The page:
1:32 Dottie Mae (P-47D Thunderbolt) Limited Edition Eduard 'EduArt release' Catalogue # 11103 Available from Eduard and other good hobby retailers The P-47 Thunderbolt, designed by Russian expatriate Alexander Kartweli of Republic Aviation, and first flown in 1941 was quite an oddity among the sleek, lightweight fighters now possessed by both the Allied and Axis forces at that time. The ‘Jug’ as it became known, was the heaviest and largest single-engine fighter of its day, and with that came a price tag to match. Powered by the Pratt & Whitney R-2800 ‘Double Wasp’ engine, rated at 2000BHP, any disadvantages borne from the P-47’s physical attributes were overcome in order to make the P-47 Thunderbolt the most numerous fighter built in American history. After some initial technical difficulties and compromises, the ‘Jug’ was eventually fitted with a universal wing, allowing it to carry external fuel stores and bombs simultaneously. The high backed ‘razor’ spine of the earlier machines was also cut down to produce a fuselage allowing a bubble-canopy, giving the pilots a much better field of view. To counter resulting stability problems with the modified fuselage, a dorsal fin was added, fore of the vertical tail-plane. Carrying a powerful battery of eight Browning .50 calibre MG’s, the Jug could also carry those bombs and rockets, making it a deadly adversary late in WW2, when they roamed free, at low level, over occupied territory, destroying ground based targets. Serving with distinction both in European and Pacific theatres of war, the Thunderbolt served with the US until the late 1940’s. Other countries to use the type included the Soviet Union, United Kingdom, France, Republic of China, with the Peruvian Air Force using the type, up until its ultimate retirement from service in 1966. Whilst I haven’t built much Hasegawa over the last 10 years, there have been a couple of releases that I either missed, or had them and subsequently gave them away in a moment of weakness. One of these was the P-47D in its ‘Tarheel Hal’ incarnation, and I’ve regretted it ever since. When it leaked out that Eduard would release this as a limited edition, complete with their own resin and photo-etch, then I knew I had to take a look at this one again. I’ve long been a fan of Romain Hugault’s gorgeous aviation artwork, so for Eduard to ask him to collaborate on this release was a stroke of genius. If you’ve never seen Romain’s work before, check it out on his FaceBook page at https://www.facebook.com/romainhugault . To cap it off, a poster of the box art is supplied in the kit, carefully rolled up. The original kit was released in 2007 (08077) and has now seen four more subsequent releases (08174, 08187, 08202 and 08218 ) prior to this one. Packaged into a sumptuous, but slightly oversize box with Romain’s quite sexy Dottie Mae painting adorning the box, this kit comprises TWENTY sprues of light grey plastic, ONE clear sprue and THREE flexible sprues of polythene caps. FOUR of the smaller grey plastic sprues aren’t actually used for this release, comprising alternate props and undercarriage bay sections for the wing. A number of these sprues are fairly small and it’s common to see a number of them lined together on the same runner. A small number of other parts won’t be required for this release, with additional parts being supplied in both resin and photo-etch. Eduard purchases the sprues directly from Japan, and as a result, they are packaged all together in one single bag. I do find this a little frustrating with such a high value kit, but Eduard aren’t entirely to blame for that. The polycaps are packed into another, small packet. Thankfully, this kit exhibits no damage from being packaged this way. The outward appearance of this kit is very typical of Hasegawa releases in both style and execution, the exterior being devoid of rivets, with the exception of a small number of beautifully reproduced slotted fasteners where appropriate. Panel lines, access ports and other engraved details are of the highest standard in being crisp, even and of scale appearance. The control surfaces of this kit are moulded in situ meaning you will need to do a little surgery if you want to pose them dynamically. Their representation is very good, with them actually appearing to be separate despite the integral moulding. Rivet detail, where applicable in these areas, is recessed and very subtle. The cockpit is very well appointed, straight out of box, but this is an area of course where Eduard intervenes with their photo-etch expertise. This area is constructed as a module, complete with excellent side wall detail, suitably detailed instrument panel with raised instrument detail, rudder pedal assembly and other equipment. Of course, this doesn’t mean that things can’t be improved upon, and Eduard’s colour-printed PE parts come to the fore here, helping elevate the detail stakes further. Some kit parts are augmented further with colour PE, such as the throttle quadrant. Whilst the kit seat has no belts, Eduard has fixed this by not only the inclusion of a set of colour photo-etch belts, but also with the addition of a much more refined PE seat itself. Full colour reference is also provided for the cockpit, helping you with the painting stage. It goes without saying that there will be a certain amount of surgery needed to fit Eduard’s parts, including some destruction for things like the instrument panel. Here, all raised detail needs to be removed before the multi-layer colour PE instrument panel is fitted. This cockpit module fits into an innovative wing spar which both helps place the cockpit at the right altitude and position, and also gives the wings themselves a positive location with the correct dihedral and rigidity needed for a kit of this size. The design here is excellent. An insert fitting between the two fuselage halves is also included, complete with polycaps so that you may pug/un-plug the centre-line fuel tank. Should you wish to fit him, a pilot is also included, and this looks pretty reasonable, although it seems a shame to obscure much of the multimedia cockpit that is included. The Pratt & Whitney engine is moulded with the two rows of cylinders being separate parts. Each bank of cylinders is a single part too, with no unsightly seams needing to be exorcised around the circumference. A push rod ring and a small number of other parts complete this assembly. Eduard has included a PE ignition harness here. These are always a little tricky to fit, but when they are, brushing the PE with a little dilute white glue helps to make things look a little less flat. The supercharger fits to the engine bulkhead, and a four-piece cowl cover engine with a forward ring helping the alignment of the cowl parts. The radiator flap ring is supplied in both open and closed options. Four prop sets are included here, with two options being used for the three schemes included. The undercarriage is well presented with separate brake lines and excellent definition. No need to use the two-part, un-weighted plastic wheels either, and to remove the seams, thanks to the resin parts that come as standard in this new release. The undercarriage main bays are excellent, with crisp detail and some ancillary equipment in there. The outer, rear part of the well shape from the wing is separate, with their being two different types within the kit, despite only one of them being for this specific release. Inner undercarriage doors are also cleverly designed. These were quite chunky on the P-47, and Hasegawa have made these out of an inner and outer part so that no pin marks can be seen. Again, Eduard has included further PE detail to add to these, for further enhancement. Landing flaps can be modelled in either a raised or lowered position, with the hinges being individual parts and quite detailed and the placing of them being rigid and positive. More PE is used here for hinge plate detail, and to cover the flap ends which are moulded without any detail. Under-wing pylons are included so you may mount bombs or fuel tanks, and the latter are plugged onto these pylons by means of more polycaps. Check out the next review further down, for a Brassin alternative to the rocket launchers. External stores include an optional centreline drop tank, two wing mounted drop tanks and two bombs. All grey plastic parts are exceptionally moulded with no flash, poor seams or issues with ejector pin marks. The clear sprue holds two canopies. One of these is a single piece, closed option, while the two separate parts are for the open option. Landing and formation lights and gun-sight reflectors. Moulding is excellent with the parts being beautifully clear and well defined. Photo-etch parts Two frets are included here, with one of these being printed in colour. A number of parts here are for enhancing the cockpit, with a new seat, instrument panel, console detail, seatbelts rear canopy rail etc. whilst others are for the engine, wheel wells, and numerous small exterior details. As is typical of Eduard’s PE sets, these are beautifully made and the colour inking is very nice. Resin parts If you were expecting a wealth of resin in this release, then you might be disappointed. The only resin parts there are here are for the wheels. The main wheels have a separate outer hub, giving real depth to the inner details moulded on the main wheel. These parts, apart from replacing the crappy Hasegawa parts, are for me, a very nice addition to this kit. Tread detail is excellent, and thankfully, there is little clean-up to perform once you remove them from the casting block. Casting is also perfect, with no flaws. Masks A single, small sheet of kabuki masking is included, with parts for the canopy and the wheels. Simple, but a real time saver! As always, sharply cut. Eduard’s instruction manual is a 12 page A4 production with black and white drawings that have a little colour included to highlight where surgery is required, or where a resin/PE part is to be placed. All drawings are extremely clear and easy to follow, with good part notation and a sprue plan showing parts NOT to be used as shaded out portions. Paint codes are given for GSO Creos Aqueous paint, and Mr Color. The latter pages include full colour profiles for three schemes. These are: P-47D-28-RA, Lt. Larry A. Kuhl, 511th FS, 405th FG, 9th AF, Saint Dizier, December 1944 P-47D-26-RA, Lt. James R. Hopkins, 509th FS, 405th FG, 9th AF, Ophoven, Belgium, March 1945 P-47D-28-RA, Lt. Francis Norr, 510th FS, 405th FG, 9th AF, Saint Dizier, France, January 1945 A single sheet of decals is included for all three schemes. Printed by Cartograf, these are nice and thin, and printed in both solid and authentic colour with minimal carrier film. The decals also include a variety of stencils as well as several for the cockpit. Printing is in perfect register. Conclusion For Eduard, this was an inspired choice of collaborative release. In 1:32, this is simply the best, most accurate and P-47D kit that money can buy, and if you’ve never had the pleasure of seeing a Thunderbolt kit, then the size of this beast will surprise you. All of the Hasegawa P-47D releases are excellent, and Eduard’s new incarnation is no exception. Three great colour scheme on a fantastic kit, some lovely resin and PE parts and a Romain Hugault poster to adorn the man cave wall. Get this one whilst you can. I believe they are selling like the proverbial hot cakes at the moment! Highly recommended. My sincere thanks to Eduard for the review kit seen here. To buy this directly from Eduard, click THIS link.
Hello everyone. I just joined and would like to present my version of this kit: I plan to complete it in Gabreski's scheme from July 1944. I intend to add a lot of aftermarket to this big bird. As someone said, "Go big or go home." It is part of a year long buddy build on another forum. I added an Eduard external PE set, Qucikboost resin engine set, Quickboost resin gun tubes, MDC multimedia cockpit (resin and PE), Aires resin wheel bays, and BarracudaCast weighted resin main landing gear wheels. In hindsight, being what it is, this was a daunting task and it's taken almost all of this year to get to this point. There is light at the end of this tunnel too, so mojo is returning, the bench is clearing, and I can see clearly now... Anyhoo...these sets were added to the kit. Quickboost resin engine set Quickboost resin gun tubes MDC Cockpit I got the BarracudaCast wheels, Eduard external PE set, a nice reference book, and a set of nose art decals. I used all but the decals. And there is was also the Aires resin wheel bays (I'll let you guess where I may have gotten them from). So, like most aircraft builds, the office was the first order of business to complete - the cockpit. A resin and PE cockpit. Beautifully cast resin parts that are incredibly crisp and sharp in the details and PE detail for increased crispness. The first challenge was to find a set of instructions that I could read and see where all the parts were supposed to go. Enter email and a message to the folks at MDC - the seat was cracked and improperly cast AND I desperately needed clear color instructions if possible. They sent me a replacement seat at no additional cost - they are in the UK, and I am in the USA. They were also kind enough to send me the digital color instruction sheets. Now I was in business. CA glue of course, used sparingly until I had a few subparts that made a complete cockpit. I airbrushed Model Master acrylic Interior Green as a base coat and darkened it with many light coats of Tamiya XF-1 thinned about 90%. Details were added by handbrushing the radio sets and the various knobs and dials. Drybrushing and a dark brown oil wash completed the cockpit. Matt coated with Testors Dullcote. I think it was a wonderful kit, but it is not recommended for beginners, sorry. Here's how it turned out. First just painted with no finishing. And then in the finished state, another sub-assembly to put to the side for a bit. Then it was time to concentrate on the wheel bays. First clean them up and build them. Then fit them in the wings. This meant removing styrene of course. Yikes! I tried to be precise with the cuts, removing only what I thought was necessary. Many lessons learned here, not the least of which is to be very, even ultraprecise with your destruction of the styrene. Take your time. Lay it out and follow a plan. The old adage - measure twice, cut once rings very true here. At any rate, "Not...too...bad." I thought. So I did the same thing to the other side. Once both sides were fitted, each wheel bay could be painted and finished. Then put aside until final assembly. They are a nice tight fit at the fuselage, on both sides - excellent! Now they need to fit in the wings precisely. Not too awfully bad at all. But, my errant cutting is very obvious now and will need to be dealt with at a later time, once assembled (unfortunately). For now, this will have to do and I can see how the wing roots line up and maybe even button up the fuselage. Great! The wing roots look very tight and even along the entire length on both sides upper and lower surfaces - no filler, I'm thinking. I also know that the underside will be tougher to line up than the upper wing roots. Just the way it is with aftermarket resin and making it fit sometimes. One the bright side, the fuselage matches up nicely. You can see the nice detail in the base Hasegawa kit in a number of these shots. Nice kit right out of the box and somewhat of a sleeper. I made the decision to go whole hog on this build, but it is not needed to complete an awesome and highly detailed P-47. Time for a test fit of the cockpit. What do you think happened? I found it fit very nicely. I was very impressed by the fit. It was so well engineered that there were notches and angles in the resin castings to fit the inside of the styrene! Nice job MDC! And thank you. Looks great too and all the work that has gone into it to this point seems all well worth it. Painted the wheel wells XF-4 and picked out details. I think they look great! Then it was on to the engine. I love round engines. In real life, one of the things I have been is an A&P Mechanic (still certified), and I really enjoy working on and running round engines. In modeling them, i enjoy adding the bits that may not be part of the base engine, like ignition wires, or cross-over tubes. Sometimes the research takes you off on wonderful adventures of learning about radial engines. You can go crazy with details, so I moderated the desire for uber-detailing with what would been seen through the cowling. This particular resin set by Quickboost has wonderful molded detail, as one would expect. This is how it finished up and awaited assembly. Some minor styrene modifications were required of course. Now it was time to play with the external PE set in preparation for buttoning up the fuselage. I then tackled the instrument panel. I was putting this off and putting this off. The MDC set comes with individual instrument decals. Nice details and multiples, but no direction whatsoever. Thank goodness for reference material. Here it is finished and ready to go into the cockpit. One over the top feature of this MDC kit are the individual instrument cans on the back of the IP that you have to glue in place, then drill out either one or two holes, and attach lead wire simulating instrument wiring. Like I said, over the top. The panel itself - the resin - was very thin and warped. Gluing on all those cans helped. Here are all the wires. Fun, fun, fun. At this point, I thought, "What have you gotten yourself into?" My enthusiasm was waning...my mojo! Not my mojo! Yes, I am man enough to say that I had to take a break. The intensity level of this build has now taken its toll. But fear not, I recover quickly. Just as a scale reference and one of the reasons for the sapped mojo. Cockpit sub-assembbly Looks pretty awesome in my book. I am happy with the way this is turning out. Things like test fitting the cockpit with the IP brings back my enthusiasm. So, let's put it together! And there's this really cool PE part that needs to be built and installed. It's really cool, and probably not accurate, also, it was too big..too long to be exact. It kept the canopy from closing fully during repeated test fits of the canopy. So, in the end, it was removed and the kit part used. I show you it here, just because I thought it looked great and I put a lot of effort into it. But, such is the life using aftermarket stuff. Truth is, it won't all fit or look right. This was the instruction: Finally! Some assembly and more visible forward progress. Minor filling needed only...phew! I put the four piece cowling together temporarily with tape, glued all the wings and stabilzers, clamped and rubberbanded, it was left to thoroughly cure for 48 hours or more. Once cured, I set about getting some primer down. Stuffed the holes with tissue - wheel bays, cockpit...etc. Gun tube holes I cut the tips off of toothpicks and stuffed them in the holes. Oh - did I say I was priming with flat black? Well, I did. It really helps with highlights and shadowing without spending hours pre-shading. 72 hours or more to cure. Enamel old school primer from the home and garden super center, in a rattle can. Put together the beautiful resin wheels from BaracudaCast. Then, all of a sudden, I had a bunch of sub-assemblies and other bits and bobs waiting for a painted plane. So, Ocean Gray 2 XF-82 top side and Medium Sea Gray 2 XF-83 under side. Hard edged camo on the wings and stabilizers. That will change. Free hand on the fuselage and softening the hard edges. Now we're finally getting somewhere! ID markings Chipping - I had used Ammo Mig Chipping Fluid prior to the camo colors Decals go on. A bit more chipping. And a bit of weathering on the prop Then a good couple thin coats of Alclad II Aqua Gloss - best stuff out there at the moment for a gloss varnish. Clay-based washes Looking the part a bit more now. External fuel tank - done Time to weather and detail. Getting dirty on a matt varnish with some pigments. Bit of dirt - as in mud too. And now you are all caught up. I know, a lengthy - but enjoyable I hope - build post. Next one will be the reveal. I hope you like it. I thank you very much for taking the time to look. Please comment, or not. I'm pretty thick skinned and never against learning something new that i can incorporate. Thanks again for looking. Scottsville Modeler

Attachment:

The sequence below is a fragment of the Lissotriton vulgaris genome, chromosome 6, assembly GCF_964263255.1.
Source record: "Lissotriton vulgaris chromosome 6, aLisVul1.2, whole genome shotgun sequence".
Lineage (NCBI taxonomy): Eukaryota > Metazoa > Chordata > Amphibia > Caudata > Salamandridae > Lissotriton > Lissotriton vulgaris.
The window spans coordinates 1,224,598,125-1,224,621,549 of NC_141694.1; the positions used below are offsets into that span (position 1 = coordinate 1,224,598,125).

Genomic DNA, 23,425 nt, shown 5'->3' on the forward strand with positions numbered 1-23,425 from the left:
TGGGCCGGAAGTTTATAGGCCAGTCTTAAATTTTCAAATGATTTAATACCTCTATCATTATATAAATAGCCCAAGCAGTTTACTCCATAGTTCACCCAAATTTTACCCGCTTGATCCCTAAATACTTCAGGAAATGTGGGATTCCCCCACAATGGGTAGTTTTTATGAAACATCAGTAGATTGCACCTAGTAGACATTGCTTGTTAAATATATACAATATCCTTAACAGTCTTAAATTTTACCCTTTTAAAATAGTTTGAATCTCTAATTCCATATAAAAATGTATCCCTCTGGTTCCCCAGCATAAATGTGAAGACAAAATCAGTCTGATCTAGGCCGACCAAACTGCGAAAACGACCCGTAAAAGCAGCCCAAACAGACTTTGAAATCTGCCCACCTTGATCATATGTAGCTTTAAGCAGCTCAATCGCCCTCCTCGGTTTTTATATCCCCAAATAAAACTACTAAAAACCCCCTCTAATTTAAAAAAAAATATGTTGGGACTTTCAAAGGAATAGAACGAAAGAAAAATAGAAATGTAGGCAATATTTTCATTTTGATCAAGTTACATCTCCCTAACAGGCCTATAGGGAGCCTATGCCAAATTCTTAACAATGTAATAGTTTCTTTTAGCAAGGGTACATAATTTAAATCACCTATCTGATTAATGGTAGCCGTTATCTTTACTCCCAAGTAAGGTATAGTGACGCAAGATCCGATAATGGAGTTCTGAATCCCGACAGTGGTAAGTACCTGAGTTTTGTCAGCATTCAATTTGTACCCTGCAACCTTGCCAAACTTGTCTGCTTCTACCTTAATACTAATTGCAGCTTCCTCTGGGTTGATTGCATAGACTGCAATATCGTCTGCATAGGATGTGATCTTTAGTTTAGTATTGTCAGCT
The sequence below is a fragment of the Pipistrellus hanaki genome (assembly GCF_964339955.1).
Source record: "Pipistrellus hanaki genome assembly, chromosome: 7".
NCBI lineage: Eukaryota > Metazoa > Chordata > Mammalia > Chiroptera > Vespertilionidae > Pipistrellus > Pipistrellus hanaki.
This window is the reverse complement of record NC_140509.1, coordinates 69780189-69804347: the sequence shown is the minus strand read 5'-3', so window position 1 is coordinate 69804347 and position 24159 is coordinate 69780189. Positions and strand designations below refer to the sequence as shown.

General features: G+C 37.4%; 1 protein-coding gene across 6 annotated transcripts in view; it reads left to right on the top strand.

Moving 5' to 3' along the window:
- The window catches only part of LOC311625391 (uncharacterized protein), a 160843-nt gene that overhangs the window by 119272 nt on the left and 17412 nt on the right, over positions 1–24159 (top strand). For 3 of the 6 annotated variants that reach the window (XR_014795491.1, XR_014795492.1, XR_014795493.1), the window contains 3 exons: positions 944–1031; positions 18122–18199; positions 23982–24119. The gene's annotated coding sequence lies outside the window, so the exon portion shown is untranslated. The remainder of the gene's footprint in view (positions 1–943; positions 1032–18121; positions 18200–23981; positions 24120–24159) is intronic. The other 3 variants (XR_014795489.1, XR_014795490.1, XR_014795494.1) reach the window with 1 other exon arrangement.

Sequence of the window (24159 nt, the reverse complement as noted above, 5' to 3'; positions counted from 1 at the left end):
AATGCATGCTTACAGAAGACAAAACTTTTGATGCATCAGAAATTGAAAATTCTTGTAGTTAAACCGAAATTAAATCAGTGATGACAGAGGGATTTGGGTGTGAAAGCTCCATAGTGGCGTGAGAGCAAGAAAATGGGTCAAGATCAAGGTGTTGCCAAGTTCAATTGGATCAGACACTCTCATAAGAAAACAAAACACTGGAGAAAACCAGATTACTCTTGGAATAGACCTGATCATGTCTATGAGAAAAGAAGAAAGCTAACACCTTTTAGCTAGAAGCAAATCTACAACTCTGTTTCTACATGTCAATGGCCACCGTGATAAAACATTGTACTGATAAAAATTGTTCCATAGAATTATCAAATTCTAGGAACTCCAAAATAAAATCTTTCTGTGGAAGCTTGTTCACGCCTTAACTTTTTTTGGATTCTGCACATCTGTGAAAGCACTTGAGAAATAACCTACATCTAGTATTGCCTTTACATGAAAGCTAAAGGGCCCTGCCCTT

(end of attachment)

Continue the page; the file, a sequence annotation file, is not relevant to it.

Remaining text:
Here is another stalled project that I am resurrecting... Originally I was planning to do this as an article for MIM, but it didn't quite make it! So I have dragged it into work for my lunch time project... I will be using the Trumpeter kit and it will be finished as P-47D #42-226628, Rozzie Geth II/Miss Fire, Col. Fred J. Christensen, Jr., 62nd FS, 56th FG. The kit comes with these markings included but the art is incorrect as Trumpeter has the background white instead of yellow... So I will either applying an yellow coat to the kit decal, or just buy the new book from Kagero P-47 Thunderbolts of the USAAF which has this scheme included in the decal sheet. So I will do a quick fire up of pic's and add comments to them shortly! A lot detail is hidden away once the fuse halfs are sandwiched together... You can leave it out... but I just used the bare bones to help everything line up... Nice clear cowl so you can display that huge Pratt & Whitney R-2800... but I will be painting it!